Monday marks the 43rd anniversary of the biggest and deadliest tornado outbreak ever seen in Tennessee and several other states.

The tornado "super outbreak" of 1974 thrashed 13 states from Illinois down to Georgia. From the afternoon of April 3 until the early-morning hours of April 4, a total of 148 tornadoes killed more than 330 people. The storms that raged over a 16-hour stretch also injured more than 5,400 people.

The morning paper on April 3, 1974, in Nashville clearly showed the volatility in the atmosphere over Tennessee. The top story on the front page of The Tennessean was about storm damage the day before from 96 mph winds that featured "terrifying moments of howling, wind-blown fury."

Three fronts would soon converge and ravage the state, packing an especially powerful punch in Middle Tennessee and on the Plateau.

The only storm since the 1974 outbreak to rival its destruction was the outbreak in April 2011. The 2011 system actually produced more tornadoes. However, the twisters in 1974 were bigger. The 1974 outbreak spawned seven F5 tornadoes and 23 tornadoes that measured F4 on the Fujita Scale.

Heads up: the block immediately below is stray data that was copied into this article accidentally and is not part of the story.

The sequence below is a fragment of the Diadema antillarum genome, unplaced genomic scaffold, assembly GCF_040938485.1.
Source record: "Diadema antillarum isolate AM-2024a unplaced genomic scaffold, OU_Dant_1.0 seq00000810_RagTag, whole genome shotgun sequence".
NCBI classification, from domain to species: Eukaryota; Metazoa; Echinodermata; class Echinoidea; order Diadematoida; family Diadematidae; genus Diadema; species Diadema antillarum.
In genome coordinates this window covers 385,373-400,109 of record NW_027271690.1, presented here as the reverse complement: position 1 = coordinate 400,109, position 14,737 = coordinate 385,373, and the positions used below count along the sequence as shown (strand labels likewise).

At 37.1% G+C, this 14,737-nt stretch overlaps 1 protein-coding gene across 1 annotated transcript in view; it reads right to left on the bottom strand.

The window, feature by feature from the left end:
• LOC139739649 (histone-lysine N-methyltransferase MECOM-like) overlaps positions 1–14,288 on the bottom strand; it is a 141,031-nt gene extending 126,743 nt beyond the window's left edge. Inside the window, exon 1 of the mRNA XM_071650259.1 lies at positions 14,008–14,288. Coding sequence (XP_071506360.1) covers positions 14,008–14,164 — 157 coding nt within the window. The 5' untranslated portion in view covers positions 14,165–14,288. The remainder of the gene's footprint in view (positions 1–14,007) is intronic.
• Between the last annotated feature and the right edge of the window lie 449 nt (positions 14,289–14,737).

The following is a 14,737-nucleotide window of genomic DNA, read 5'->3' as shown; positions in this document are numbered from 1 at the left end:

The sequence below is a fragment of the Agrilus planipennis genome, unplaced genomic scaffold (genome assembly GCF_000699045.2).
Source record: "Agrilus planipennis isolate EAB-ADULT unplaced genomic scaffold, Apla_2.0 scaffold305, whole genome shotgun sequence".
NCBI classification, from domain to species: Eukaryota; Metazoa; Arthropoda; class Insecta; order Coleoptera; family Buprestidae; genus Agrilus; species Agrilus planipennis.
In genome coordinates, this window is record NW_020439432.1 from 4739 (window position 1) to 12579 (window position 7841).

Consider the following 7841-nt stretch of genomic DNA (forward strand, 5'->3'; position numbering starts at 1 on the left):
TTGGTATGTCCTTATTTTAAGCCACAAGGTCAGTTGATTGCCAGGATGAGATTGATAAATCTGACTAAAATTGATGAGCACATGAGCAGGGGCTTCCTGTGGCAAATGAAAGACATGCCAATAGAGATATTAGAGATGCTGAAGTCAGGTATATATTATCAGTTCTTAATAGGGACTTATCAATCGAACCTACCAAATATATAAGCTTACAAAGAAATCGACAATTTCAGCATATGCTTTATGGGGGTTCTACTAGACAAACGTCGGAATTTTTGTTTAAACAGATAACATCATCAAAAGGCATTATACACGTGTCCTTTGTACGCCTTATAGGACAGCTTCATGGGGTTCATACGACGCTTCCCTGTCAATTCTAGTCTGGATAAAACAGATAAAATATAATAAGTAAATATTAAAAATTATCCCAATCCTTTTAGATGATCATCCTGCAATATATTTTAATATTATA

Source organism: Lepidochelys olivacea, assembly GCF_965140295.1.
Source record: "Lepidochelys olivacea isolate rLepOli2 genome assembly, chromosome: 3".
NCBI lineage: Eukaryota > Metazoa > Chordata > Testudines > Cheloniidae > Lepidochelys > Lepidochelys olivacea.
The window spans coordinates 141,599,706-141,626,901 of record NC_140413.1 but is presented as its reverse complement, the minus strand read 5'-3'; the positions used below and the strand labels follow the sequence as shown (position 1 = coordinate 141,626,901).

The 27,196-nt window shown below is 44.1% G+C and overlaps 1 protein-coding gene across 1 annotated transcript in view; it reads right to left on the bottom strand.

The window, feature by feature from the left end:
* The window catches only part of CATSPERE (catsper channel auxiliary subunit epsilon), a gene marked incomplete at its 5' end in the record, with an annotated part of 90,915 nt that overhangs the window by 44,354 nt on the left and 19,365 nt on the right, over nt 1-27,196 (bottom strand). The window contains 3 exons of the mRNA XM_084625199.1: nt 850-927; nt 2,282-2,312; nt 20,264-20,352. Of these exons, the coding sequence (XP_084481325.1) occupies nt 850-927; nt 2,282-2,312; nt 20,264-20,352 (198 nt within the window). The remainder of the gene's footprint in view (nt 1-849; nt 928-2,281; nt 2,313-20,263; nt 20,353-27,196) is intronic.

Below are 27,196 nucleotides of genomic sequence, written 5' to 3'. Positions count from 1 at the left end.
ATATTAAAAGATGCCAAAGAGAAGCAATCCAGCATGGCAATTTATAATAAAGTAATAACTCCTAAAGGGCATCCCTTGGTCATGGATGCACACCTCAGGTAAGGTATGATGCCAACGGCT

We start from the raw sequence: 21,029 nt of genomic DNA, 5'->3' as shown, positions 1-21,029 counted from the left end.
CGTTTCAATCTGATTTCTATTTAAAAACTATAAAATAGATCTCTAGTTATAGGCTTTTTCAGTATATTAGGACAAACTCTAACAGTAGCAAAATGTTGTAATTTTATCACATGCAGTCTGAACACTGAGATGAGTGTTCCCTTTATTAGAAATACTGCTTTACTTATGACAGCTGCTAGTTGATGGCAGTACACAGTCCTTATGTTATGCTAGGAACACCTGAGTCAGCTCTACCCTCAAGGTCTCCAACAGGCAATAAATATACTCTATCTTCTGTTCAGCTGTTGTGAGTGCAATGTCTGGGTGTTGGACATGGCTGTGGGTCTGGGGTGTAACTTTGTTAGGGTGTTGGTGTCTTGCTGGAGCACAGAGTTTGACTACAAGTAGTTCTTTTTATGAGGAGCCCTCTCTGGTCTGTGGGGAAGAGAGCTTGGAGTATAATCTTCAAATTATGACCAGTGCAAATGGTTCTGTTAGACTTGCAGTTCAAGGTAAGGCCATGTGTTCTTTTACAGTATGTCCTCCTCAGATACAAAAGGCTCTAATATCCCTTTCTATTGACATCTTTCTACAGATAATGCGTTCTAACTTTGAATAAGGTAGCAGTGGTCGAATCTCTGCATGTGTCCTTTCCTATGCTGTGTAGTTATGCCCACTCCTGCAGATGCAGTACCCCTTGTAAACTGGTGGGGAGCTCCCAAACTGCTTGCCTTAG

East Tennessee dodged the massive wedge grinders like the F5 that demolished the town of Xenia, Ohio. Nonetheless, there are no "small" tornadoes for those caught in the path of Mother Nature's fury. The post-storm map drawn by Theodore Fujita, the scientist whose last name put the F in the F-Scale, shows how the atmosphere peppered and pounded East Tennessee relentlessly from 2:00 p.m until 2:00 a.m.

Twisters hit Etowah, Maryville, and Newport. Two F3 tornadoes shredded Scott County and injured 20 people. An F2 twister hit a mobile home park in Knox County and killed two children. The victims were twin girls who were only three years old.

In Tennessee, the storms killed 50 people, injured 635, and caused $30 million of damage.

The 1974 super outbreak left another lasting legacy beyond death and destruction. It was the catalyst for the government to invest more heavily in tornado research. The National Weather Service received additional funding, more radars for increased coverage, and better warning systems. That investment has saved lives in the 40 years since one of the worst storms in national history forever left its mark on the landscape and thousands of people.